For most people death is an evil stranger who rarely casts it's shadow on to their lives. For me as a healthcare worker, death is an all too familiar villain. Death is always just over my shoulder waiting to take from me the people I work hard daily to keep safe and alive.
I have cared for many dying patients and no matter how often I witness a death, I am overcome with sadness for them and their loved ones. No matter how at ease professionally I am with the death and dying, I still am not immune to the shock and overwhelming grief when someone I know dies. I worked with Bo J. Spates on and off for 3 years. We were co-workers and friends. His death hit me hard. I wasn't prepared for it like I am with my patients.
Through my grief at his death is minor compared to that of his daughter, mother, family and close friends, it's still difficult to accept his death. Being a healthcare professional I realize that grief is a natural part of recovering from a tragic loss of a love one. Without grief, you can not heal.
Everyone experiences grief differently. I have developed ways to deal the the stress and sadness from the amount of death I see. The first thing I do is acknowledge my pain and grief. I give myself space and time to be sad. I might even cry. Studies also suggest that crying stimulates the production of endorphins, which is your body's natural pain killer and a “feel-good” hormone.” There you have it, a good cry is therapeutic.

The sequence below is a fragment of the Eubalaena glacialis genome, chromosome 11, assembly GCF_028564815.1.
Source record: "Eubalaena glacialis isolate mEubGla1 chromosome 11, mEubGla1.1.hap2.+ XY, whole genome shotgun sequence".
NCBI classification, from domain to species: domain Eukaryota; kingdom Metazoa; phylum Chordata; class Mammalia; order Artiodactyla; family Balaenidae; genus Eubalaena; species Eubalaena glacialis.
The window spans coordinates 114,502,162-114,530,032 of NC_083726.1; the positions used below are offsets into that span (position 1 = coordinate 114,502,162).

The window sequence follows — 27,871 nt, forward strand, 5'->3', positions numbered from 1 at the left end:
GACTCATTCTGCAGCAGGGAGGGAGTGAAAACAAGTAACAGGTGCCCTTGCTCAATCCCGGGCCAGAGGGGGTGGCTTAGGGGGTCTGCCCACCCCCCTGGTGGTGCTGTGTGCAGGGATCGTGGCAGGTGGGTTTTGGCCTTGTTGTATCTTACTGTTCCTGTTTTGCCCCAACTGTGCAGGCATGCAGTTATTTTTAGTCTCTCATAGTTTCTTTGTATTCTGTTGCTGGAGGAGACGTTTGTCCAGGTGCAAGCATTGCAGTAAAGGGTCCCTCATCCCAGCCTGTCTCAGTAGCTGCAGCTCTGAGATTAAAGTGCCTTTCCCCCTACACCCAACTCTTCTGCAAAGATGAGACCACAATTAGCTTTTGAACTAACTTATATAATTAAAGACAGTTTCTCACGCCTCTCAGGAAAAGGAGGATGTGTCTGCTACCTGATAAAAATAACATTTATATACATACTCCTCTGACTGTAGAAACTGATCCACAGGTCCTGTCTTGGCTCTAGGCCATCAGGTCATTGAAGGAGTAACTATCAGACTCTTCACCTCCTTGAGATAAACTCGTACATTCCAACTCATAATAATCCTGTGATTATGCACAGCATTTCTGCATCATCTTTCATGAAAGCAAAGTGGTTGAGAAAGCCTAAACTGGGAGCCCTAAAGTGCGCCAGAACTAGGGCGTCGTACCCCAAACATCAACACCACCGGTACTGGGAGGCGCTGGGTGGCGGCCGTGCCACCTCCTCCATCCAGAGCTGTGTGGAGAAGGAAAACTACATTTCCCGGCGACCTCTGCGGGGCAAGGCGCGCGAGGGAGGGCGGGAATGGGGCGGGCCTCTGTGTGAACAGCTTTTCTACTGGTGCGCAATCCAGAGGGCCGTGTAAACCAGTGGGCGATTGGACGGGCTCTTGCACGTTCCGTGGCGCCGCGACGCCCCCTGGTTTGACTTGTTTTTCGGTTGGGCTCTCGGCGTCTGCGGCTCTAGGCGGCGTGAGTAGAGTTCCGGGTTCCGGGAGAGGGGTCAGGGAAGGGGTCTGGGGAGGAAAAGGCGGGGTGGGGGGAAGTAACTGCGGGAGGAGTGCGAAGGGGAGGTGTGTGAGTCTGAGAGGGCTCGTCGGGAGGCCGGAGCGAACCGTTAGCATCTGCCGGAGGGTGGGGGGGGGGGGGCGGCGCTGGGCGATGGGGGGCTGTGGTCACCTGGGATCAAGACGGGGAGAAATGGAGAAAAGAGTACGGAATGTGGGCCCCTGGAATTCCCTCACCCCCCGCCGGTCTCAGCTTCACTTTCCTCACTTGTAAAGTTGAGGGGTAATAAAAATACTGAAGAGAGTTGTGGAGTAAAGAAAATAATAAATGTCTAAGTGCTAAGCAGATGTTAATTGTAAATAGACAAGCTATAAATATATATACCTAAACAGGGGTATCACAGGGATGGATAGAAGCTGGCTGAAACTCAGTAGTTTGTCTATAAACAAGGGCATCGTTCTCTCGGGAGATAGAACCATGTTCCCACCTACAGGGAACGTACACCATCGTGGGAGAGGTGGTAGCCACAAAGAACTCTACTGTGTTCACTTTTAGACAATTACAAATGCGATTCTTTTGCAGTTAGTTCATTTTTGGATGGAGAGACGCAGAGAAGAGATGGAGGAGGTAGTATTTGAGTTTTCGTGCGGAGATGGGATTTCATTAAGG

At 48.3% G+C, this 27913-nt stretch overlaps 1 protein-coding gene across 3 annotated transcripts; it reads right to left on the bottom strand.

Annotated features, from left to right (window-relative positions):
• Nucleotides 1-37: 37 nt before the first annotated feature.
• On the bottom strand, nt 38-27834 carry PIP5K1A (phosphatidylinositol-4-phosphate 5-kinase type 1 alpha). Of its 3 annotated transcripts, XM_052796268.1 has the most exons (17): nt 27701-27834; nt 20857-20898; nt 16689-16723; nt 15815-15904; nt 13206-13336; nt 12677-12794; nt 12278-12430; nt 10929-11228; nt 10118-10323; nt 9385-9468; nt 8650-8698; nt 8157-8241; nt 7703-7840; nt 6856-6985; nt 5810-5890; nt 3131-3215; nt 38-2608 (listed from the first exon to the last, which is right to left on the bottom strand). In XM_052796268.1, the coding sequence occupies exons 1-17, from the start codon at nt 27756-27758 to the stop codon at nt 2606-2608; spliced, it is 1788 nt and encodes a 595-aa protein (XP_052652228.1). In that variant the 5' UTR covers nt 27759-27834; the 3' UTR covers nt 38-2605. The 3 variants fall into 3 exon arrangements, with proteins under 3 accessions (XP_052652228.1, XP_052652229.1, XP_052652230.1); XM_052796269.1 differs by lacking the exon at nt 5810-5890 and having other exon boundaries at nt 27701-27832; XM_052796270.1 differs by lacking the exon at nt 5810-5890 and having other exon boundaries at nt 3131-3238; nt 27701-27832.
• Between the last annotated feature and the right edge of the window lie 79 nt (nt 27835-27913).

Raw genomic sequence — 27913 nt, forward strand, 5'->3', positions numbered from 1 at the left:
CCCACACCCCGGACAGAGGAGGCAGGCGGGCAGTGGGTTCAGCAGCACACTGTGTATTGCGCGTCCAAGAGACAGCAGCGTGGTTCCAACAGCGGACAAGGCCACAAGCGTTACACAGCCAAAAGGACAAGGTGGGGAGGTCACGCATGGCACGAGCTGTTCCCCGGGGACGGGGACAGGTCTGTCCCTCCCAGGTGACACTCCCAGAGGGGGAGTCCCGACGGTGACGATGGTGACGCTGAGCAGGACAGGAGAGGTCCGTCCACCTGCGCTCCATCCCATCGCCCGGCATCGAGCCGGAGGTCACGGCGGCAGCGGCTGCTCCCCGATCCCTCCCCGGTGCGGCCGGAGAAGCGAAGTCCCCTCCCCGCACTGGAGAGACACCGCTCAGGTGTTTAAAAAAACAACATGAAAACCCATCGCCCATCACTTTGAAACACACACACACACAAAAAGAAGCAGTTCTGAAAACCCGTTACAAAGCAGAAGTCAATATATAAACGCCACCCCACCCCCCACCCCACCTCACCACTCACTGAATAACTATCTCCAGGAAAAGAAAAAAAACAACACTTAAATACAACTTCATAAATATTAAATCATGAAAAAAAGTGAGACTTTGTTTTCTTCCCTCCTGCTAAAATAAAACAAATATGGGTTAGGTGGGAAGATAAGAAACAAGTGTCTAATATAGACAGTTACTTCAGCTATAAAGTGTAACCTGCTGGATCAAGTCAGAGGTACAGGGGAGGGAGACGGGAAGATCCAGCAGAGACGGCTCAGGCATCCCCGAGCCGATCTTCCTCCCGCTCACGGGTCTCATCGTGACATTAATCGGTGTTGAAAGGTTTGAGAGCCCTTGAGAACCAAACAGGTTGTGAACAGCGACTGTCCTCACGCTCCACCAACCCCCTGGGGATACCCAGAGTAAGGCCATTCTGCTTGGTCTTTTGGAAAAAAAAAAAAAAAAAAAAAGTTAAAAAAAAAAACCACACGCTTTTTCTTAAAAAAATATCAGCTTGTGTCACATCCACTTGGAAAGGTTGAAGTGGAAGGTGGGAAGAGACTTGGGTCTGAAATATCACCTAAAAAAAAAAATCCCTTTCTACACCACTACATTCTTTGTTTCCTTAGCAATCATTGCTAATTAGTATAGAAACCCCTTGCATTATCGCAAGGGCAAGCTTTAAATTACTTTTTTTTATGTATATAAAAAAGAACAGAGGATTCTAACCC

Another way I have deal with the pain of losing my patients or a loved one is cook a ton of food for my daughter and friends. Just the act of doing something I enjoy, while feeding others helps me deal with my pain. In warmer weather, I plant flowers and make a small garden on my patio to honor the person. After Bo and two other of my patients died, I planted a small potted garden. Bo, and many of my patients have a plant or flower that I am growing and caring for in their memory. It's just my way of being able to still take care of them while keeping their memory alive in my heart.
WLLR has established a 'Go Fund Me' college account for his sixteen-year-old daughter. If you would like to contribute here's the link: https://www.gofundme.com/f/charly-spates-college-fund
What is your way of dealing with grief?